Wednesday, December 13, 2017

Dialogic Cinephilia - December 13, 2017

1. A meaningful or entertaining story, worth the proverbial price of admission. 
2. A cinematic language appropriate for the tale being told and, in the best of cases, a stretching of form that widens cinematic storytelling. 
3. A resonance that continues after the film is over - a philosophical or spiritual illumination of behavior that ... makes us better human beings.  -- Innsdorf, Annette. Cinematic Overtures: How to Read Opening Scenes. Columbia University Press, 2017: 11.  [Criteria used at the Berlin International Film Festival when she was on the judging panel.]

Cultural Theory/Humanities Dialogic Cinephilia (Ongoing Archive)

Eisen, Arnold. "The Opposite of Good is Indifference." On Being (September 21, 2017) ["'In a free society, some are guilty, but all are responsible.' A mystic, a 20th-century religious intellectual, a social change agent, Rabbi Abraham Joshua Heschel marched alongside Martin Luther King, Jr., famously saying afterwards that he felt his legs were praying. Heschel’s poetic theological writings are still read and widely studied today. His faith was as much about 'radical amazement' as it was about certainty. And he embodied the passionate social engagement of the prophets, drawing on wisdom at once provocative and nourishing."]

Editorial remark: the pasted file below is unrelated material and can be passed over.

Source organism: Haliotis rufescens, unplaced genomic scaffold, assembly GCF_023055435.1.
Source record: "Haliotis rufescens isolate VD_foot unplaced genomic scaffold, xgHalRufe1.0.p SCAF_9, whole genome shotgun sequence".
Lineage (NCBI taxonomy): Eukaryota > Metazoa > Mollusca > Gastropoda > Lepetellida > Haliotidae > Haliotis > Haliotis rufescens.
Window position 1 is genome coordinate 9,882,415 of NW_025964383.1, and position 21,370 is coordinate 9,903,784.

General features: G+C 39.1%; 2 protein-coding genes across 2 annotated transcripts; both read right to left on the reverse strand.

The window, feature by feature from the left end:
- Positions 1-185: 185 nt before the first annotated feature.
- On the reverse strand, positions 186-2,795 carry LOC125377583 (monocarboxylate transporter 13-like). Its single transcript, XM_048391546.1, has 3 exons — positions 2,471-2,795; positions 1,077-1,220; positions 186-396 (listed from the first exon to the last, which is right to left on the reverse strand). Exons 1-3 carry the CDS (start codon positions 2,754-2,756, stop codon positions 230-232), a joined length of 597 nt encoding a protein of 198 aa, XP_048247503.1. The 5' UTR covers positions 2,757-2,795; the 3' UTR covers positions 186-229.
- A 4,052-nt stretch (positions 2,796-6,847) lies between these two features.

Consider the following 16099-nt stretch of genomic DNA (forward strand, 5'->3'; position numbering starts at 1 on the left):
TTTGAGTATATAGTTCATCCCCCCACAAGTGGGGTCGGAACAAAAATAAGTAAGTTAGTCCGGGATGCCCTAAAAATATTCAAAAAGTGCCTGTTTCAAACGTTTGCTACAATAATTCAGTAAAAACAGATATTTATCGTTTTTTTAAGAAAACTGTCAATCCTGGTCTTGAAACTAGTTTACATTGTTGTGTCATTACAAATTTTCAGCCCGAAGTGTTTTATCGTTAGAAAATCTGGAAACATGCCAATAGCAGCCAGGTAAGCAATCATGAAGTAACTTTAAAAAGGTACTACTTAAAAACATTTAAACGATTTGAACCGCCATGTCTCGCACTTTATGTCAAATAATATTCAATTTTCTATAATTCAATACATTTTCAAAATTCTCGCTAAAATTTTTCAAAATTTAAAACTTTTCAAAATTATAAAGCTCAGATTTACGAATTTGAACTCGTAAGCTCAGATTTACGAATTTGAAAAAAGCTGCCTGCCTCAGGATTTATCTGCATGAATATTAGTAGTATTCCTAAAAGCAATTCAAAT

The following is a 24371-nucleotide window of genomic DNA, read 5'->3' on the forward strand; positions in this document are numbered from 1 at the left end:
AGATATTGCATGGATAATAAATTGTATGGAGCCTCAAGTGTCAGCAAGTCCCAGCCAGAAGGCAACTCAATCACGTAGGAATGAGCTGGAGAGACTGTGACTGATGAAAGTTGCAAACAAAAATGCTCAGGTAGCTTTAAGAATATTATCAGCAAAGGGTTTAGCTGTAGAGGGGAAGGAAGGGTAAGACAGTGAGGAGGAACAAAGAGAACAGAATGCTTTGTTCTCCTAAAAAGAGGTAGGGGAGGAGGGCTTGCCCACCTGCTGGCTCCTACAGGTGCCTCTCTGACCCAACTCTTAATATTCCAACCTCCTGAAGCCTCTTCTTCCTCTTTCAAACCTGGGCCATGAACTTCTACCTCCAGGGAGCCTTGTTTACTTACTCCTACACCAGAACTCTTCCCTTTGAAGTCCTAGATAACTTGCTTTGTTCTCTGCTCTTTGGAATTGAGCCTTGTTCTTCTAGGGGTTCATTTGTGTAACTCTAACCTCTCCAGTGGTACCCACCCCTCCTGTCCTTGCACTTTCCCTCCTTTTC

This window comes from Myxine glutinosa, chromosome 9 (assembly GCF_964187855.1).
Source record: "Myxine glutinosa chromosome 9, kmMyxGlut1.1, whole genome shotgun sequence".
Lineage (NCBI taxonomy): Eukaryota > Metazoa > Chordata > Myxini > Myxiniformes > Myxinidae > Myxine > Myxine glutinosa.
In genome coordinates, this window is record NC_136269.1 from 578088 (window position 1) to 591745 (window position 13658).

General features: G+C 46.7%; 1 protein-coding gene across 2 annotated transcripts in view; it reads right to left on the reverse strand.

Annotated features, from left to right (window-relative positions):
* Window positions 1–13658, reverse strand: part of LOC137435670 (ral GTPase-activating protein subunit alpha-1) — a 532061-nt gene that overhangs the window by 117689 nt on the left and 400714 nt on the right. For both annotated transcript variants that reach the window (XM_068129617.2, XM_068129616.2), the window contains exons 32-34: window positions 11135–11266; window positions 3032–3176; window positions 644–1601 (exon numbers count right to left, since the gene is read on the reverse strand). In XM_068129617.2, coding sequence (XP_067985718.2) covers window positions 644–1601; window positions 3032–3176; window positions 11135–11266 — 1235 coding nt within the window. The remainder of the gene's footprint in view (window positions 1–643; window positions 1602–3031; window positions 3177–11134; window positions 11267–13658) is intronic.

Guevara, Marina Walker. "Paradise Found." On the Media (November 10, 2017) ["A year and a half after the explosive leak of the Panama Papers revealed the shady, yet entirely legal, offshore banking practices of world's richest people and companies, a new trove of documents was announced: the Paradise Papers. This time, the leak discloses the financial dealings of some familiar names and faces, including members of the Trump Administration. The public officials acknowledge and defend the practice of skirting taxes through the use of havens, and deny any possible conflicts of interest. Bob speaks with Marina Walker Guevara, Deputy Director of the International Consortium of Investigative Journalists, which facilitated reporting on the documents along with hundreds of reporters around the globe. She shares how reporters from such a large network collaborate and explores what kinds of questions we should all be asking after learning that the rich and powerful play by a different set of rules than the rest of us."]